I will only consider the 26 letters used in most Western languages today.

Most letters took their form and value from the Roman alphabet. The Romans borrowed their writing system from the Etruscan alphabet, which was derivated from an archaic Greek alphabet (Euboean variant). The Greeks built their alphabet from the Phoenician alphabet, as explained by Herodotus in The Histories, and maybe from other Semitic writing systems as well. These scripts probably have Egyptian origins. Unless specified otherwise, all the letters used today followed that path.

Also note that the Antiquity used capital letters only. Apparently, small letters first appeared in the Carolingian script around the end of 8th century.


A was probably the first letter in the Phoenician alphabet, but it represented a consonant since the Phoenician alphabet had no vowel. The Greeks used it for the same sound as most modern languages, i.e the a in fat.

The C family

The Greek letter gamma produced the Latin C, which sounded either like k or like g in go (Cnaeus and Gnaeus are the same name). The letter G was created in Latin approximately in the 3rd century BC by Spurius Carvilius Ruga, as a modified form of C. Then C was used for the sound k only, and the letter K disappeared almost entirely.


The Latin F comes from the old Greek digamma, which probably sounded like the English consonant w in Etruscan, while the English sound f was represented by the combination FH. Later the H disappeared and F acquired its modern pronunciation (thanks JudyT).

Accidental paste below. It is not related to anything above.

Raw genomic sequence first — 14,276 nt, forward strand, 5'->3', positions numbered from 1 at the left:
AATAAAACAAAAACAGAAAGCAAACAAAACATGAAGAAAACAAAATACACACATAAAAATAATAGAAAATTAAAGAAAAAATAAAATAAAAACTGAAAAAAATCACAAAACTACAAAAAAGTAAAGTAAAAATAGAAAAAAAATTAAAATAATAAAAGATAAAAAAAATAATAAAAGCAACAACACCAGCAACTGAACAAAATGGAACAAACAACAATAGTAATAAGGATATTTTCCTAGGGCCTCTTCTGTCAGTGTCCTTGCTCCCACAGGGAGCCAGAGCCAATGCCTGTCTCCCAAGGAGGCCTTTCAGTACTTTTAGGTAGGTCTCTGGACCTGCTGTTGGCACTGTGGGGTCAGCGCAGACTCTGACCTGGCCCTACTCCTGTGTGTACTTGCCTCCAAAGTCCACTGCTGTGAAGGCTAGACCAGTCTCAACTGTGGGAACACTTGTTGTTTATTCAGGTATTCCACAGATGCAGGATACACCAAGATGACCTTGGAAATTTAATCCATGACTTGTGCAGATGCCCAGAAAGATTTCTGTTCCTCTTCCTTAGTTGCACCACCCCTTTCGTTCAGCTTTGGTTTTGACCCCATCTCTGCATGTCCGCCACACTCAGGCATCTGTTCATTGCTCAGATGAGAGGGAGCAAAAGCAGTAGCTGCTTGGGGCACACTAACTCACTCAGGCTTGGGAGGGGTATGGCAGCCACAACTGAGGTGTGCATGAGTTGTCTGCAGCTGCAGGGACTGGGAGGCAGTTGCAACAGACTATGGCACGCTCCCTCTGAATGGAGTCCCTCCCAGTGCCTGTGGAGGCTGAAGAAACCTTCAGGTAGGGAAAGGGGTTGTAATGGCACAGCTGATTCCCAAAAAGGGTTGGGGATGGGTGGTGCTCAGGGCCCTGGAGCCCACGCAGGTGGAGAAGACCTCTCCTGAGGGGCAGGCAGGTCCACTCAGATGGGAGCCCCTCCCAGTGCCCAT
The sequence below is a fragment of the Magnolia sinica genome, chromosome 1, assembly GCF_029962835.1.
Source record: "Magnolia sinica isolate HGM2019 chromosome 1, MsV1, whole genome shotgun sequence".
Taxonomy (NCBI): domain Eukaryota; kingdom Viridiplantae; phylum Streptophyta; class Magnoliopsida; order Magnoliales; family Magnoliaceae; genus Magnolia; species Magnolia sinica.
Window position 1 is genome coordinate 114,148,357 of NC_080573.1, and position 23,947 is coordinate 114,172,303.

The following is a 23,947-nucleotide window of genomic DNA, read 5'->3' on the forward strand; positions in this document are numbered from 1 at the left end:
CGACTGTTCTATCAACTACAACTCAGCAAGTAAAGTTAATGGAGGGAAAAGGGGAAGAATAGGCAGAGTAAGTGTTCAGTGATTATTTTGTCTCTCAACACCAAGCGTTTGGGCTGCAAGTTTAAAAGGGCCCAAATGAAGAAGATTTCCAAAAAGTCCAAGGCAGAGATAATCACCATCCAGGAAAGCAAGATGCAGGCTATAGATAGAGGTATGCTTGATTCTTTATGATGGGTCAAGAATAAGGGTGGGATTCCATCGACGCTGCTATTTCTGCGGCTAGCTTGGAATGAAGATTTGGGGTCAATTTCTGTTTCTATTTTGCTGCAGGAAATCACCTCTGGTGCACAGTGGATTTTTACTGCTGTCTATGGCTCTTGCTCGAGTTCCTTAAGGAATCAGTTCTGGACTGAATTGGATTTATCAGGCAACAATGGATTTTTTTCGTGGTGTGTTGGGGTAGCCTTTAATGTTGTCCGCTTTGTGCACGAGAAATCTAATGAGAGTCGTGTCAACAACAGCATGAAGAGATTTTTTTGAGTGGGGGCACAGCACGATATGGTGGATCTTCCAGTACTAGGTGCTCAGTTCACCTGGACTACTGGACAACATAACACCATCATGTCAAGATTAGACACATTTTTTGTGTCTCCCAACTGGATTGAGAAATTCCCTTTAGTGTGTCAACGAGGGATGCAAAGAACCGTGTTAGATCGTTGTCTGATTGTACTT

H denoted aspiration before an initial vowel in Greek (spiritus asper), as in the English horn. Later it represented the vowel eta.

The I family

I was used both as a semi-vowel (as y in yet) and as a vowel (short i in pit or long e in mete).

J was a variant of I in Latin.


Although that letter comes from Phoenician, it was not used in Anglo-Saxon, where the corresponding sound was represented with cw.

The Upsilon family

No less than four letters belong to this family.

In Latin, U and V were the same letter. U was the cursive form, while V was more easy to grave on stones. It was used both as a consonant, similar to the English w, and as a vowel. The letter came from the Greek Upsilon. Upsilon may have the same origin as digamma, or the Greeks may have created it themselves.

Y already existed in Latin, but it also originates from the Greek Upsilon.

And W was derived from V in the Middle Ages to represent the sound of w in wine.


The Latin X came from Chi, a letter invented by the Greeks who used it to represent the sound ks in the Western part of the country.

To see how the letters evolved from the Phoenician script to our modern alphabet, see http://phoenicia.org/imgs/evolchar.gif

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